For more than 300 years it has been frozen in time as a symbol of the Scottish Enlightenment.
But this week an A-listed Palladian mansion is to be turned ice-cold – literally – in an effort to rid it of an insect plague threatening to destroy its historic collections.
Newhailes House, in Musselburgh, East Lothian, has employed a team of “moth- busters” to tackle the problem creatures which are slowly eating away at the property’s textiles.
The National Trust for Scotland (NTS) has installed two 20ft-long industrial freezers, each the size of a shipping crate, inside the 17th-century country house to eradicate the insects as part of its largest ever pest management programme.
Carpets, clothing, curtains and items of furniture will be wrapped in acid-free tissue paper before being cooled to -35C to destroy moth eggs and larvae.
Pest controllers will then use specialist back-mounted vacuum cleaners to clear up any debris left behind by the treatment in the hope it will preserve the historic materials.
Newhailes House was once home to the influential Dalrymple family, who gave the house its library, rococo interiors and collections of paintings, ceramics and furniture.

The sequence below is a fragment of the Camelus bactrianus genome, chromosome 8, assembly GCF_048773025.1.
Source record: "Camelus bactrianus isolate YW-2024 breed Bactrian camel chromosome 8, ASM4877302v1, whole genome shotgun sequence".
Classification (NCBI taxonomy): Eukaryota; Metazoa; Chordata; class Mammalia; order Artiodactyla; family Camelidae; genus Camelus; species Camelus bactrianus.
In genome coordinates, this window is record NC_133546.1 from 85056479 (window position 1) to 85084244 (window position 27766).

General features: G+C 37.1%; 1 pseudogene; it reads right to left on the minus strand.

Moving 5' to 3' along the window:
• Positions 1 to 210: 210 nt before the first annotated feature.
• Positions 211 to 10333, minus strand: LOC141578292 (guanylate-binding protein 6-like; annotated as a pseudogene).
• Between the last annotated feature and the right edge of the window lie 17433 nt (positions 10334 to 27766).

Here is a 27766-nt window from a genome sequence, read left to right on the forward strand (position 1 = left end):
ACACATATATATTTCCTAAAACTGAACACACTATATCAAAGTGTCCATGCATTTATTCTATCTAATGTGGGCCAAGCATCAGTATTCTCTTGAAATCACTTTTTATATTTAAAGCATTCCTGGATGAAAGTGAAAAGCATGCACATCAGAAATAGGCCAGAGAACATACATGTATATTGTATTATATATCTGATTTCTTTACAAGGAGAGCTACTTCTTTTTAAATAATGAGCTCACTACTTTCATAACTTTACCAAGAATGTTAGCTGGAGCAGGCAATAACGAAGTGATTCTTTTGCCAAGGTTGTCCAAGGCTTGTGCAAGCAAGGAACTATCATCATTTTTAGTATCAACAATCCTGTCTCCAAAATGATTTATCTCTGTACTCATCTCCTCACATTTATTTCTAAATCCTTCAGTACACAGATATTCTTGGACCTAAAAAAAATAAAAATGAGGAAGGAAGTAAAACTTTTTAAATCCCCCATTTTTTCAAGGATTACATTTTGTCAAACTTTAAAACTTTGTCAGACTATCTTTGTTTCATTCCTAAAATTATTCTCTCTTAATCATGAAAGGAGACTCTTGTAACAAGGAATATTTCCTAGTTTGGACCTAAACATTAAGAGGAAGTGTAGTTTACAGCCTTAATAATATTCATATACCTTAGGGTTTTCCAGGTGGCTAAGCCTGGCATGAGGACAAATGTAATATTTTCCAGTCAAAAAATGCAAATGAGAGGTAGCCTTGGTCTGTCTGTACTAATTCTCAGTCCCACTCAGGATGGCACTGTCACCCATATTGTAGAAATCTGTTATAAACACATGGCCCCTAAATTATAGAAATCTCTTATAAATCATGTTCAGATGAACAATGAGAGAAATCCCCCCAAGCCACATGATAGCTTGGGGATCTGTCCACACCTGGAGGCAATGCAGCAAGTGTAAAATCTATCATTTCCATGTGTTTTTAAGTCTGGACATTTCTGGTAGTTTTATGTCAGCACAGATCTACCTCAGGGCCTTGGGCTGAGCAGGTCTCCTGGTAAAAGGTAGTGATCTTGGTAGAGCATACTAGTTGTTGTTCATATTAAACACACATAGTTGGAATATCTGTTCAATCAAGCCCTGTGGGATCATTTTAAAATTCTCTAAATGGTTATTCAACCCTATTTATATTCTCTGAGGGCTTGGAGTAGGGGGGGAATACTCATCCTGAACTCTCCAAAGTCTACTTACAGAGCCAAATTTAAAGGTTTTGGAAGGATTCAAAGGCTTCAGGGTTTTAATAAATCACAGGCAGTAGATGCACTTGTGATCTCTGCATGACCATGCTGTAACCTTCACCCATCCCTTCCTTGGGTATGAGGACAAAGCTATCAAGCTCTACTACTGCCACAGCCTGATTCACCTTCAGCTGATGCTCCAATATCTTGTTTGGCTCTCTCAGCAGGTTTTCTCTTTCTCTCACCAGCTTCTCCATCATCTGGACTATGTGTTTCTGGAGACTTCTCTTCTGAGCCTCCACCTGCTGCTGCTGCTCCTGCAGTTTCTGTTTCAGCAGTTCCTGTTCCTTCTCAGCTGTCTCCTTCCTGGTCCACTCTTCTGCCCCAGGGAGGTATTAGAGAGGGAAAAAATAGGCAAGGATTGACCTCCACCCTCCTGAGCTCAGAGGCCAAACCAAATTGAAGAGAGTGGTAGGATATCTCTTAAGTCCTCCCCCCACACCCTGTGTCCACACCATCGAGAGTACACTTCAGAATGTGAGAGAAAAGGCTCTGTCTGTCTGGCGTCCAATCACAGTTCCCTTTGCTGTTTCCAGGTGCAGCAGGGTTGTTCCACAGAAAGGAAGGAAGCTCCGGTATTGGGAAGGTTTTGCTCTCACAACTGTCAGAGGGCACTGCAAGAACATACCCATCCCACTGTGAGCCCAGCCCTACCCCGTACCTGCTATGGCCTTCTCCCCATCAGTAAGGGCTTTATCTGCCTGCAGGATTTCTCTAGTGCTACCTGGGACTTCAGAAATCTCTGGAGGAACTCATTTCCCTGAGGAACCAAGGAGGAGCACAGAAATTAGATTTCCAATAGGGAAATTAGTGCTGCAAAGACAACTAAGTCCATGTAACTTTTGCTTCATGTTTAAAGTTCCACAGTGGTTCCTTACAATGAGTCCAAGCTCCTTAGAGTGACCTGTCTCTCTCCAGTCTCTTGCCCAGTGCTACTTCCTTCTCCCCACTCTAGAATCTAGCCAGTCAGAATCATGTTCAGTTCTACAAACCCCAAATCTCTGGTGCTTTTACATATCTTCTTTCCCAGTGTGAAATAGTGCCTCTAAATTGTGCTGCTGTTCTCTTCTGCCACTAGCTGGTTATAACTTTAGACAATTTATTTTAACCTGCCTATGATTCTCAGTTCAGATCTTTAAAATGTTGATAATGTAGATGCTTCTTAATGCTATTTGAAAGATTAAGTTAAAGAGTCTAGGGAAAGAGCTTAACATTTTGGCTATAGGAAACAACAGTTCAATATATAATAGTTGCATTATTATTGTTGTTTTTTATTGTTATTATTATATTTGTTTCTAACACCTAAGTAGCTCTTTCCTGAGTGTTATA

Built in 1686 by pioneering architect James Smith, the house was vacated in 1980 after passing through six generations of the Dalrymple family.
It was bought by the NTS in 1997 and is used for weddings, corporate events and guided tours.
Staff at the property noticed a sharp rise in the webbing clothes moth or common clothes moth in 2016 and have been managing the problem with localised treatment and targeted deep cleaning.
However, moth numbers and damage have continued and the NTS is implementing the freeze programme to protect the collection.
A team of volunteers has been recruited to work with the trust’s collection and conservation staff to undertake the low temperature treatment, deep cleaning of the historic interior and collection movements.
Mel Houston, national preventive conservator at the NTS, said: “This is the biggest project that the National Trust for Scotland has ever undertaken to tackle a pest problem like this and protect the important collections here at Newhailes.
“In the last year moth numbers at Newhailes have exploded and we’ve seen a fourfold increase in how many we’re finding.
“We’re lucky to have been able to catch the problem at just the right time, when we’re able to do something to control the moths before really serious damage is done.”
The charity has used freezers to destroy moths at other properties but on a small scale using chest-sized freezers.
Ms Houston added: “The deep freeze and deep clean gives us the confidence that we’re killing off as many moths as we can.
“We’ll never get rid of them completely but we’ll be able to get down to the level where they can be controlled.”
Over the course of the project, the trust will run tours so that members of the public can learn about the damage that the insects have caused and see the moth management programme in action.